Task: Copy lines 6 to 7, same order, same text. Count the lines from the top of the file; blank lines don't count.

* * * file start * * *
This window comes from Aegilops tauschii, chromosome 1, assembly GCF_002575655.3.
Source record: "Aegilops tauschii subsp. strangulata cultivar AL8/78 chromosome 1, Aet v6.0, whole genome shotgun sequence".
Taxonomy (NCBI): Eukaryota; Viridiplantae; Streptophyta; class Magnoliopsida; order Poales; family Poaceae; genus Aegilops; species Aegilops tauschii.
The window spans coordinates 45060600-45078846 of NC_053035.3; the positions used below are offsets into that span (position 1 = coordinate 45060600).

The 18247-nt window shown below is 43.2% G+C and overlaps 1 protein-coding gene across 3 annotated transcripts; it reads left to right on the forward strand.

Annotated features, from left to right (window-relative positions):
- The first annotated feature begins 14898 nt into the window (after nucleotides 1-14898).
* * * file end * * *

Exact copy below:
Annotated features, from left to right (window-relative positions):
- The first annotated feature begins 14898 nt into the window (after nucleotides 1-14898).